Japanese residents in Manchester, England, expressed shock that the deadly terrorist attack at a concert hall took place in a city known for welcoming different cultures.
Aya Homei, a lecturer of Japanese studies at the University of Manchester, told The Japan Times on Wednesday that she was working at home in the city’s suburbs, some 7 km from its center, when she learned of Monday night’s attack through her German husband via Twitter.
Neither Homei nor her acquaintances were harmed in the attack, but Monday’s explosion — the latest in a spate of deadly strikes across Europe — confirmed her fears that terrorism “is no longer someone else’s matter,” she said.
“I could hear helicopters buzzing overhead and police sirens blaring all (Tuesday),” she said. “Traffic to the city center was disrupted much of the morning.”
Homei added that the attack caused widespread shock among locals since Whalley Range, the district where 23-year-old suspect Salman Abedi is reported to have resided, is a suburban area popular with families.
Manchester is known for its traditionally liberal political climate, having spawned the country’s feminism and labor movements, Homei said. But recent years have seen an upswing in poverty and homelessness, which is probably what gave radical elements room to expand, she added.
“Like London, Manchester hosts people with diverse nationalities and cultural backgrounds,” said Homei, who has lived in Britain since 1998, mostly in Manchester. “And politically, it has been known for its liberalism and high tolerance for different cultures.”
“The shock among the locals is all the more grave because of that,” she said.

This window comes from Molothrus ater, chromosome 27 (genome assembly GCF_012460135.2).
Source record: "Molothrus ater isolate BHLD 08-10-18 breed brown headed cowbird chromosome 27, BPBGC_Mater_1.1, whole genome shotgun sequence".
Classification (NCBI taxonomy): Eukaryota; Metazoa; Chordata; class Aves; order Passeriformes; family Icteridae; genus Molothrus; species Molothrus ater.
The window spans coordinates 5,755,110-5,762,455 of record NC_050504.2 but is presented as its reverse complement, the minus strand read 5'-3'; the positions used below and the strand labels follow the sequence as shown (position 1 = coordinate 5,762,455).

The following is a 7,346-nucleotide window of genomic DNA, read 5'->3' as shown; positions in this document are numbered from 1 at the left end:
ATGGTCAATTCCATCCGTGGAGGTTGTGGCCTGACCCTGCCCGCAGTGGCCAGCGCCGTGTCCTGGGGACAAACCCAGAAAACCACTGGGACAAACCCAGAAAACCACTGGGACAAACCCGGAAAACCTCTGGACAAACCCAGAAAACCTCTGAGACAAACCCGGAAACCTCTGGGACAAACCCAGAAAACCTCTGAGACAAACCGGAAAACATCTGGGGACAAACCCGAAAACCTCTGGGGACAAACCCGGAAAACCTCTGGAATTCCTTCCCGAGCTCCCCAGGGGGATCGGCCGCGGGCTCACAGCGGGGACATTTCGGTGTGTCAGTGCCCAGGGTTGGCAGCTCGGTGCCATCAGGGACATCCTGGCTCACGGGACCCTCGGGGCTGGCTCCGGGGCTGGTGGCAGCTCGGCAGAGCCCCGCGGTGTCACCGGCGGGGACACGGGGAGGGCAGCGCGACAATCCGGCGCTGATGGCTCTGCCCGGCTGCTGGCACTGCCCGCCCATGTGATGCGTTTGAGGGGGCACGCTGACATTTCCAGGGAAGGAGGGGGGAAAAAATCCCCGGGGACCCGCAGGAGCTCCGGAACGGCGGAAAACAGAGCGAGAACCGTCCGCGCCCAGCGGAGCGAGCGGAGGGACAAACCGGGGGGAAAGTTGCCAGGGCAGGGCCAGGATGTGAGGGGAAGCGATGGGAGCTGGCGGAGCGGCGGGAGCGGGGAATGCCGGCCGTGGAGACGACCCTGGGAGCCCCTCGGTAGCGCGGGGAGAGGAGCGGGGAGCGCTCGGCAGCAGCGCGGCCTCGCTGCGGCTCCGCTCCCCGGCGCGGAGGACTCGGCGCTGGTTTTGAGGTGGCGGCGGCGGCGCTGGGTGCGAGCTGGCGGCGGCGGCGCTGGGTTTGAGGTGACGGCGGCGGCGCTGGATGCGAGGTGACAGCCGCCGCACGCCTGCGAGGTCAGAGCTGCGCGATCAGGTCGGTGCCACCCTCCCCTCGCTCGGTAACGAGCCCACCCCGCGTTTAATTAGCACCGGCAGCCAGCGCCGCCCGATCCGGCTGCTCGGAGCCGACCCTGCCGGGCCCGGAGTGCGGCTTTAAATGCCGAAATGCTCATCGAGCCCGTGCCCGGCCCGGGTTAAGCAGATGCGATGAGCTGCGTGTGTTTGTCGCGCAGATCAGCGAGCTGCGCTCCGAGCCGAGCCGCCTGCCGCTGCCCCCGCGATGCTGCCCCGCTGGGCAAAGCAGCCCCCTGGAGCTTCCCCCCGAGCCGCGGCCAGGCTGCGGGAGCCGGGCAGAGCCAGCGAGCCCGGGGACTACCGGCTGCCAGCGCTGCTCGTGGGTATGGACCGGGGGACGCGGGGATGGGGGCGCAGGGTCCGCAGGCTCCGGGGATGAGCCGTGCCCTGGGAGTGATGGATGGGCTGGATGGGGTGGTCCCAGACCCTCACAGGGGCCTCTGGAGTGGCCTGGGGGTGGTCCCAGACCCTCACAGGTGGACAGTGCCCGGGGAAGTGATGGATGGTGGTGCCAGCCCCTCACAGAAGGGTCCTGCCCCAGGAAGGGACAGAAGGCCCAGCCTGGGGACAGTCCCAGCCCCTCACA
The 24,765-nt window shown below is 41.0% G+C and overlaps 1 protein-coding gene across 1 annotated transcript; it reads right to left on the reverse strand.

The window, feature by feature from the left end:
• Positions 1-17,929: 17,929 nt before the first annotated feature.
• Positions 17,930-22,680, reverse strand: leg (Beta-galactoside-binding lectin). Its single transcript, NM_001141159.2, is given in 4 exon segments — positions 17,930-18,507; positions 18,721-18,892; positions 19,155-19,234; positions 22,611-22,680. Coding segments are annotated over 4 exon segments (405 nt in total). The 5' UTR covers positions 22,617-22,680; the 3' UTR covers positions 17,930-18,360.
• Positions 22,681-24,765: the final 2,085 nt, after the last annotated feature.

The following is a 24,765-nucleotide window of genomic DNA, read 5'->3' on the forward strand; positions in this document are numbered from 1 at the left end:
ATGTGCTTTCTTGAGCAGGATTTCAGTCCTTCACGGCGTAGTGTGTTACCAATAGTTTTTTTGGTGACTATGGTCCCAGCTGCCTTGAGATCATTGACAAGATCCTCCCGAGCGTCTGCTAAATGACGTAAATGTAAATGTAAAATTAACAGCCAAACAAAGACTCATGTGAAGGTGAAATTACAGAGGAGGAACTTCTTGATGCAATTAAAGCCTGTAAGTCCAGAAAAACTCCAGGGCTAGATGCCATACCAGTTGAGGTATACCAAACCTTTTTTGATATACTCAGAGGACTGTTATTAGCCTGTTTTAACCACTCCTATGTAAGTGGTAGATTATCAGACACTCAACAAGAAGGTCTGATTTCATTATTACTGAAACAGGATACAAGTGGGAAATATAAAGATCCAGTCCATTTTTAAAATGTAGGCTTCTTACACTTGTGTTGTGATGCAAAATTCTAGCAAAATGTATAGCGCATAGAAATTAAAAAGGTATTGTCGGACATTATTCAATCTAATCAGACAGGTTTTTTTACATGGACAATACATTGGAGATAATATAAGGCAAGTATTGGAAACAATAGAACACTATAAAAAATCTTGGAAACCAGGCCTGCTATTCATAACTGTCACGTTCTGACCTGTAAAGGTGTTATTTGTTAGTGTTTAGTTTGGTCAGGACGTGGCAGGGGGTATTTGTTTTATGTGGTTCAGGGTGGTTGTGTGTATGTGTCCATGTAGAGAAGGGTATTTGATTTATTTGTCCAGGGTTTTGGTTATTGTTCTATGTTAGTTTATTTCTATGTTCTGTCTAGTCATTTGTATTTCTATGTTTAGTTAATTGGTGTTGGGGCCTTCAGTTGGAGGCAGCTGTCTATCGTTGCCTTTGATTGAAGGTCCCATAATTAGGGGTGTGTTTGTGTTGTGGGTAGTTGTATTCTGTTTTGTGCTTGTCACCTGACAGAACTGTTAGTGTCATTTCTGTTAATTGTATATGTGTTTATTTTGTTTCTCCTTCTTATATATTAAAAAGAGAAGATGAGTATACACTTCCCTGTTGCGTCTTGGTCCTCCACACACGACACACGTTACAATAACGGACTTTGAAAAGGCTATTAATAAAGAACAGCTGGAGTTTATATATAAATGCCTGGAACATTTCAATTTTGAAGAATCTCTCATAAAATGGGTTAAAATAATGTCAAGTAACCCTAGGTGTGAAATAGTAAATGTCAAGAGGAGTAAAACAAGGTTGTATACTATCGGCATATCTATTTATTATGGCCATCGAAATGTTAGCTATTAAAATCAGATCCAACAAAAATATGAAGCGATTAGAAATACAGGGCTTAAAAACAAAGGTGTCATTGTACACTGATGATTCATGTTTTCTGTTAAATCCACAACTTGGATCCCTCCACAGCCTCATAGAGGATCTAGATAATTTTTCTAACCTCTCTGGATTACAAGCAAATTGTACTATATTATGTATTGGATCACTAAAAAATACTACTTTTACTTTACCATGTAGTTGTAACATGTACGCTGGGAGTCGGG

Kie Uezuka, a 28-year-old Japanese housewife who lives in an apartment about 500 meters from the arena, said she and her 28-year-old husband, Yusuke, who works for a Japanese firm, were watching TV when they heard the explosion.
Thinking it may have been fireworks, they opened their windows, and smelled gunpowder, before racing to social media to read tweets from local police about the incident warning people not to approach the scene.
She said her husband attempted to console her, but she remained fearful of venturing outside her residence and most of the roads in their vicinity were still sealed off.
The Japanese couple have lived in Manchester since 2016, two years after moving to Britain from Nagoya. A year earlier, in 2015, they had grappled with fears that Japanese nationals could be targeted after the Islamic State militant group executed freelance journalist Kenji Goto and self-proclaimed adventurer Haruna Yukawa.
In Japan, major tourism agencies, including JTB Corp. and Nippon Travel Agency Co., said the incident has had little impact on their business as few tours they organize cover Manchester, a destination for students and soccer fans rather than sightseers.
While the Foreign Ministry warned Japanese nationals Wednesday to be more careful about possible terrorist attacks in Britain, officials with tour companies said they have canceled no tours to the country or other European destinations and received few inquiries from customers in reaction to the bombing.
Information from Kyodo added
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